Posted by chemist on May 6, 2005, at 12:24:50
In reply to Re: chemist: alcohol? An aside..... » chemist, posted by Larry Hoover on May 4, 2005, at 8:37:46
hi lar et al....you are spot-on with the diet as the recurring theme, as it makes an appearance in almost all of these studies, even if one rules out smoking (as in cigarette) and body mass index, in general...as for the lengthy consumption of the meal, i am on the same page as you: sounds familiar but i cannot recall the source.
the review of the mediterranean diet and the French paradox by de Lorgeril et al. 2002. cardiovasular research 54, 503-515 is only marred in my opinion as having been published before the papers that link caloric restriction and the Sir2 enzyme in yeast business to long life - long quality life....
insightful nuggets implicate superior and widespread French home gardening techniques coupled with widespread good cheer as additional benefit - ``Gardening is actually very popular in France and about 30% of French adults are claimed to regularly garden. In contrast to most Western populations, for which gardening means flowers and lawns, the primary motivation of the French gardeners is to grow fruits and vegetables for familial consumption'' and ``The group associating food most with health and least with pleasure was the Americans [c: in an international study], and the group most pleasure-oriented and least health-oriented was the French'' - thus ruling out the lack of modesty as a contributing factor in lowering the risk of heart disease. (Western-style ``binge drinking on Saturday nights'' is also noted as trouble, and is compared to the superior French style - ``essentially wine, every day, during meals and rarely alone'')
back to science (and this is a nice review, all joking aside): they do cover the Greek version of the mediterranean diet (heavy on fruits and vegetables and olive oil) and the superior French version (no joke), which is defined as a non-strict vegetarian diet featuring lots of oleic acid, omega-3 fatty acids, fiber, B vitamins and little saturated and polyunsaturated fats (better because unlike the inferior Greek diet - which addresses heart disease alone - the French one features antioxidants, anti-inflammatory compounds, blood-pressure lowering compounds, and other features). as you note, food processing is implicated as well....it does appear to be the factor...and interstingly, the role of alpha-linolenic acid in particular is noted, high being good (and yes, this would be the Lyon trial) and low being not so good (the foods representing typical of Greek and Southern Italy in the 1960s)...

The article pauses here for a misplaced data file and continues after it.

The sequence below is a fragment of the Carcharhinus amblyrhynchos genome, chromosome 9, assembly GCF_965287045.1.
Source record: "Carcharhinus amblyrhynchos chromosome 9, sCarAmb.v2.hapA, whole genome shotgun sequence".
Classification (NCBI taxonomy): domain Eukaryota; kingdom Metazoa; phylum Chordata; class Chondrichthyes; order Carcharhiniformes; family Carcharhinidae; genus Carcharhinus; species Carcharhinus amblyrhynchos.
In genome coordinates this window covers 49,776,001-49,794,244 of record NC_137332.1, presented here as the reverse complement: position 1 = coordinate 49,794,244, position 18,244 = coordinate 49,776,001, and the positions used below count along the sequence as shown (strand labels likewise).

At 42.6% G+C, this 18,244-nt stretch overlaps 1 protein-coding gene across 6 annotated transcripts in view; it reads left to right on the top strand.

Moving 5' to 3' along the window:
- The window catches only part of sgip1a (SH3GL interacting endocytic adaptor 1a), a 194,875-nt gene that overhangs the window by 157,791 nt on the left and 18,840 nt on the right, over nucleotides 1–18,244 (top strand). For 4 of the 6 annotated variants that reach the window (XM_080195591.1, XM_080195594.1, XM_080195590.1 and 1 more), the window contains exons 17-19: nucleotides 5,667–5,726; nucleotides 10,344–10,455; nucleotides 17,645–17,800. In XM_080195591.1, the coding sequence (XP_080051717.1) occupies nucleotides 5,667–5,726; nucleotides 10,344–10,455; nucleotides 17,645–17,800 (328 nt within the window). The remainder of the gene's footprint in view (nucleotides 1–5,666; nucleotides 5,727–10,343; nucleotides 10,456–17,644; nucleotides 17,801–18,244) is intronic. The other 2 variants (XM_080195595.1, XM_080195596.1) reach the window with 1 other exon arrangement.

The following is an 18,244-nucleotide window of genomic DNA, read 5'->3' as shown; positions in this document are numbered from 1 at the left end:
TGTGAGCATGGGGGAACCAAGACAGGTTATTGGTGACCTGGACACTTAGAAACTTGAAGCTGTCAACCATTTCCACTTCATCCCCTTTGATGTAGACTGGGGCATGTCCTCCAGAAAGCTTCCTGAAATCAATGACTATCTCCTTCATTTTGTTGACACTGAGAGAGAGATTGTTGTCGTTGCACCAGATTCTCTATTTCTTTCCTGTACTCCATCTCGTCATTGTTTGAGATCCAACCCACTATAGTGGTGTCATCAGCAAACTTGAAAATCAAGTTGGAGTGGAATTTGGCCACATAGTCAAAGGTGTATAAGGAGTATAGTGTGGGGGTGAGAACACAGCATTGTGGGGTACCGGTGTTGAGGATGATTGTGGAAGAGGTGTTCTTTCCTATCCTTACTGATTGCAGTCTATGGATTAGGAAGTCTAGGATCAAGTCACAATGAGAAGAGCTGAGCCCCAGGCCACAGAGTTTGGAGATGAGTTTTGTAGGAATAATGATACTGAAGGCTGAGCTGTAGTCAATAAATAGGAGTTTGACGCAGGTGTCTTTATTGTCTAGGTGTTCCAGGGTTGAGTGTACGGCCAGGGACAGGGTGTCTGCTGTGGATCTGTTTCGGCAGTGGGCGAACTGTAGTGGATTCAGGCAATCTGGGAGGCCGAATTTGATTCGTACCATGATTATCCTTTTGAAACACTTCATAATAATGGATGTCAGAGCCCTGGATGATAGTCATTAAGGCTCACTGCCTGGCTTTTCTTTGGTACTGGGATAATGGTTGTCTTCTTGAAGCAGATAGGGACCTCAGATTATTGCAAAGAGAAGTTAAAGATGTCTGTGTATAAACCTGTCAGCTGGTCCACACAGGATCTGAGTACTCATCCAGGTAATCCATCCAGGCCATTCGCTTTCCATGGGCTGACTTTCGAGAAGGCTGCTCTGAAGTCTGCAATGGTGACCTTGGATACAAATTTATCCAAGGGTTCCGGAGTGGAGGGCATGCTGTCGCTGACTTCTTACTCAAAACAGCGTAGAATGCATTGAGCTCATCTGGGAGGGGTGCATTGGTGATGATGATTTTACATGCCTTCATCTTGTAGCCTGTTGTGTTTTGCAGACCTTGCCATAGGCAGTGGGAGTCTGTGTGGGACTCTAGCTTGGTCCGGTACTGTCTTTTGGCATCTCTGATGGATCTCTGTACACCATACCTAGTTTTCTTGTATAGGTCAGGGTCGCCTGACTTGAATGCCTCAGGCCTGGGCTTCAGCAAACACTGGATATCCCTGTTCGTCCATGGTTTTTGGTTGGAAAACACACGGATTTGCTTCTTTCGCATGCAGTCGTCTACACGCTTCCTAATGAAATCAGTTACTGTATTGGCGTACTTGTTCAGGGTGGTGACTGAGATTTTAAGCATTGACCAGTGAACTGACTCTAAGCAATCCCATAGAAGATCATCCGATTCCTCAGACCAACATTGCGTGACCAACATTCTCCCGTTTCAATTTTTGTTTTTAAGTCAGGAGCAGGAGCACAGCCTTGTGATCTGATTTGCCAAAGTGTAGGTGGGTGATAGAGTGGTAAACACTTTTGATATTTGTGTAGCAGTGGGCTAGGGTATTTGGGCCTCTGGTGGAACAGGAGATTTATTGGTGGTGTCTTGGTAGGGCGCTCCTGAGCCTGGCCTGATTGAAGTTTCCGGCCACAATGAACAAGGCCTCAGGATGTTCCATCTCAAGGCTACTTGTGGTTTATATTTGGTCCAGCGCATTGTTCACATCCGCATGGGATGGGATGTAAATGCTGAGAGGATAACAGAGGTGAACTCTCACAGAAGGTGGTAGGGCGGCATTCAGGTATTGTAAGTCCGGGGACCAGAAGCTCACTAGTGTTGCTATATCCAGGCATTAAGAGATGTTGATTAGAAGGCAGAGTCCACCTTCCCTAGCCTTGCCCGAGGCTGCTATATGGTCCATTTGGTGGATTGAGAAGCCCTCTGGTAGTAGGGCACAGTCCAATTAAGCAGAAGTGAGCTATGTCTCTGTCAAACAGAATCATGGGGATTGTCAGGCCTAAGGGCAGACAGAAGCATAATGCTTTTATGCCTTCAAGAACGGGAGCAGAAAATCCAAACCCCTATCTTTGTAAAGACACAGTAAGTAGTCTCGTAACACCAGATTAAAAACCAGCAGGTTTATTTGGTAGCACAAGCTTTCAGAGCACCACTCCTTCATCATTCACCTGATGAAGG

finally (all from this review, an excellent read): ``Therefore, becuase they drink more moderately [c: than the males], French women do not suffer from the same alcohol-related diseases as men and their life expectancy is one of the best in the world;'' ``It was reported that the percentage of the French adult population with a high dietary diversity score [c: high score == more different kinds of foods represented] is remarkably high as compared with a similar US population (90% against 33%);'' ``Thus, in America as well as in Europe, living in the south is obviously not a protective factor in coronary heart disease [c: and no, France is not in southern Europe: Portugal, Greece, Malta, Bulgaria, and Romania are];'' ``[T]he middle-age men recruited in the Paris Prospective Study, who were active policemen, were not representative of the French male population at risk of coronary heart disease;'' and ``Interestingly, the chance of eventually dying of coronary heart disease at age 0 (zero) is not very different than the chance of eventually dying of coronary heart disease at age 65 in most European countries.'' no mention of le blanc mange...
on strike and in le havre until august, yours, chemist
> I don't know where I read this, now, but I do recall a fascinating conjecture that the French Paradox is an artefact not of the wine, nor the foods, nor an interaction between same, but instead of the dining style.
> In France, meals are a drawn out affair, often taking four or more hours (the main meal of the day). Even the idea of "courses" is of French restaurant origin, reflecting the social structure of the country itself. During those lengthy meals, wine is totally intermingled, in dribs and drabs, with a host of other ingredients, all taken in small doses over an extended period. Formalized grazing, as it were.
> In contrast, you have the American tendency to "gorge and go".
> So, is dining style a huge uncontrolled variable?
> Habitually doing one or the other might have profound effects on both fat storage and blood chemistry, quite apart from the ingredients of the foods themselves. Of course, one must not discount e.g. resveratrol, and other flavonoids, etc. (French food also tends to be much less processed than is e.g. North American.)
> Just thought I'd throw this in here.